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Shoppers look to local stores

A Wal-Mart store in in Oakland, Calif.

TEXT OF INTERVIEW

Kai Ryssdal: Wal-Mart reported higher June sales today, but people who don't have a Wal-Mart close to home are finding it might not be worth the gas to get those low, low prices.

Who doesn't have a Wal-Mart nearby, you say? Big parts of rural America don't and after years of losing business to people willing to drive 30 miles to get to big box retail, local stores in some rural counties are seeing things pick up a bit.

Jim Lottes runs a local chain called Rozier's Country Mart -- they're in southern Missouri and Illinois -- and we reached him in at a store in Chester, Illinois.

What's a gallon of gas going for there, Mr. Lottes?

Jim Lottes: In Chester? Let me ask my secretary... $4.09.

Ryssdal: $4.09. That's not bad. I'm paying $4.57 on the way in, I mean, relatively speaking.

Lottes: That's Los Angeles, right?

Ryssdal: Yes, sir.

Lottes: OK.

Ryssdal: Part of the reason we called you is to find out if you're seeing a benefit from people staying home and shopping local because it costs too much to drive to, say, the Wal-Mart or the big malls?

Lottes: That's very true, especially like in Ste. Gen and Chester -- there is no Wal-Mart, so now instead of driving 20 miles north, they're just staying in town.

Ryssdal: Would you say its gas prices or just the fact that people don't have as much money these days because of the economy that's boosting your business?

Lottes: Probably a little of both, but gas is a big part of it. That's the one you hear about the most by far talking to customers and talking to people out on the street.

Ryssdal: Were you able to compete with Wal-Mart before?

Lottes: Yeah, we've been competing with them since... they probably came to our town in Perryville back in 1970. So a lot of the businesses have shut down, but we've just been able to hold on. It's a family business that started back in 1903. Cross our fingers, we always will be able to.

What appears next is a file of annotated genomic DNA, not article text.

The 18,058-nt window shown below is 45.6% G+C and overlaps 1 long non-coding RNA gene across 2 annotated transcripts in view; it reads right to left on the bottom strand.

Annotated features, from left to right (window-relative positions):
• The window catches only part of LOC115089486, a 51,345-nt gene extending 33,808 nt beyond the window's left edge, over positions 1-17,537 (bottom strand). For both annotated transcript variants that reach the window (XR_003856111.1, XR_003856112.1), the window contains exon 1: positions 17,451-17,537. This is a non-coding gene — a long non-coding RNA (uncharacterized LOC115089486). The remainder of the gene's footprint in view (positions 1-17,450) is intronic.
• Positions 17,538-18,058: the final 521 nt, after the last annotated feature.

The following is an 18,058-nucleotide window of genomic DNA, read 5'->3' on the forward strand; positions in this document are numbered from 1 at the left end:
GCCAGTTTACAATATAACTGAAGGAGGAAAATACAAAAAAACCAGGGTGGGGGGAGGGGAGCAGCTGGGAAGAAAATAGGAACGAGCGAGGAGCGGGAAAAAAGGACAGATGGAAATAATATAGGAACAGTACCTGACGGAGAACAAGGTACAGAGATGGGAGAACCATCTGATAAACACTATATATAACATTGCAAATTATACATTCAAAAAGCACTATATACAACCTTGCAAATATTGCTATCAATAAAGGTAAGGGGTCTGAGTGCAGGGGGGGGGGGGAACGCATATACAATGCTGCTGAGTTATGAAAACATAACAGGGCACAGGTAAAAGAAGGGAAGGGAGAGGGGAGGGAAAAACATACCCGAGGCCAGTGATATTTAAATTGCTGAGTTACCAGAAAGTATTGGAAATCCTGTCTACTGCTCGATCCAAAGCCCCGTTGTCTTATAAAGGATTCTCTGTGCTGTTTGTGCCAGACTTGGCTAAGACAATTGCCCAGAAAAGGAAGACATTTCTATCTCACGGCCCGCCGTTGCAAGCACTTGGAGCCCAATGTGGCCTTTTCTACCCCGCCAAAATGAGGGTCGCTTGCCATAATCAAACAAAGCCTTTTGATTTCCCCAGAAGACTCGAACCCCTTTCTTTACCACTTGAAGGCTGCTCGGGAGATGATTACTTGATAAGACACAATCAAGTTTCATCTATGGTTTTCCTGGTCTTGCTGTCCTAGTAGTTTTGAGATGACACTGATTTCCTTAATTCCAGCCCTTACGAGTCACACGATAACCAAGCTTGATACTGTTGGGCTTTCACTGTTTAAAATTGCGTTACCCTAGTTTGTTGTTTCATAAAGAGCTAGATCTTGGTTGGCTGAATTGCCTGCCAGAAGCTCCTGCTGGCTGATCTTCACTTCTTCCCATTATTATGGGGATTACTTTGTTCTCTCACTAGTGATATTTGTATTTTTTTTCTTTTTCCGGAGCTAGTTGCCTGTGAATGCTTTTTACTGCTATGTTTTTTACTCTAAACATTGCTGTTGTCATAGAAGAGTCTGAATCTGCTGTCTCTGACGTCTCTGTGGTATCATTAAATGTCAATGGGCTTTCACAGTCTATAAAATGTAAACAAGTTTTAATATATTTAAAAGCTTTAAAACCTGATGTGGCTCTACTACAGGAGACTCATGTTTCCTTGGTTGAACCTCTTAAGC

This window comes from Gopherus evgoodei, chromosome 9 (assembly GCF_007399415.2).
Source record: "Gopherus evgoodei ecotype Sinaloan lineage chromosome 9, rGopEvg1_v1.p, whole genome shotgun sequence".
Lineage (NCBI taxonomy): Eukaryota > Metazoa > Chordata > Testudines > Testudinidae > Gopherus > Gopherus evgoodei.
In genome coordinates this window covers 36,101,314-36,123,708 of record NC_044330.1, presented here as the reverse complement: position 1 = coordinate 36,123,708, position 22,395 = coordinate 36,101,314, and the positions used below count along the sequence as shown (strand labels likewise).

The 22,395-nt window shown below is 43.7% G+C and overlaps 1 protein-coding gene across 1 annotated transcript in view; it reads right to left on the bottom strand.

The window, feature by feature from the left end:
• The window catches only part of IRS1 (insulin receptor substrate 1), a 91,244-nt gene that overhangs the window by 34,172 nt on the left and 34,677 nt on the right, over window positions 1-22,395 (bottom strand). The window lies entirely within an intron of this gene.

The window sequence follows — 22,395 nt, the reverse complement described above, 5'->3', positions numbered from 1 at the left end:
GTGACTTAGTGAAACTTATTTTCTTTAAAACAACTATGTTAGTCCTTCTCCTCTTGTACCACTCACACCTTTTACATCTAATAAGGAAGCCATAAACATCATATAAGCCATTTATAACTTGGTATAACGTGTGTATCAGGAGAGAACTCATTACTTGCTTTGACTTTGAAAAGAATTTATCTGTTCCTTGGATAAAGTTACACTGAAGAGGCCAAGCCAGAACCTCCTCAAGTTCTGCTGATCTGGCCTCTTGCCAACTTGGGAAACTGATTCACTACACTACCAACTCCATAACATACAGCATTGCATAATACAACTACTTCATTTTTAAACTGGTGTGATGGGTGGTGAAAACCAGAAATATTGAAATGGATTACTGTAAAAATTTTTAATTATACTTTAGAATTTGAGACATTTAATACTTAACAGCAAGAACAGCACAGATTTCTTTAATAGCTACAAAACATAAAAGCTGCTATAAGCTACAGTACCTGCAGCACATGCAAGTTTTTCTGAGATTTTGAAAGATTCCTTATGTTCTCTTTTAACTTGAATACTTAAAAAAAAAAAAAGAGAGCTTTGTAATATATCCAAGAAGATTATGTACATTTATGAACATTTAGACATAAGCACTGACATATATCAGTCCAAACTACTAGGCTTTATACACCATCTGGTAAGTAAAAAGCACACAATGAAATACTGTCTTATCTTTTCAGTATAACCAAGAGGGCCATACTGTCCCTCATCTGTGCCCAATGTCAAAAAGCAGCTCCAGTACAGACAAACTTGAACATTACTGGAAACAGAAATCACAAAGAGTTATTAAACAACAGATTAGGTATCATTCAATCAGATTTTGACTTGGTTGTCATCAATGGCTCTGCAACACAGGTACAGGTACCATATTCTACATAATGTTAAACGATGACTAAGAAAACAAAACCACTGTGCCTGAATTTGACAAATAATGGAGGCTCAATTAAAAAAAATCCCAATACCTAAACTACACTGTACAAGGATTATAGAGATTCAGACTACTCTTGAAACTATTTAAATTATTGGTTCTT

Ryssdal: Now here's the business strategy question for you , Mr. Lottes. Are you ready?

Lottes: Sure.

Ryssdal: How are you going to hang on to all these customers if gas prices ever settle down a little bit?

Lottes: Well, actually, right now we're having a meeting in Chester talking about expansion, to expand our produce and maybe work on our meat department and make sure you have what everybody wants for a small town. You see what I'm saying? If you don't, they're gonna go some place else or other competition's going to come in, so you just have to be on top of it.

Ryssdal: So if you're thinking about expansion, business must be pretty good?

Lottes: Business is pretty good. We have grocery stores in Perryville, Missouri, and Ste. Gen and Chester and we've got a little department store in Perryville. Last week was Fourth of July and our hardware store was up, compared to last year, up about 20 percent. So what it means is people were staying home which benefits businesses in a small town.

Ryssdal: We reached Jim Lottes in Chester, Illinois. He manages a Rozier's grocery store there and in another couple of places up and down the Mississippi River. Mr. Lottes, thanks a lot for your time.

Lottes: OK, thank you.

About the author

Kai Ryssdal is the host and senior editor of Marketplace, public radio’s program on business and the economy.
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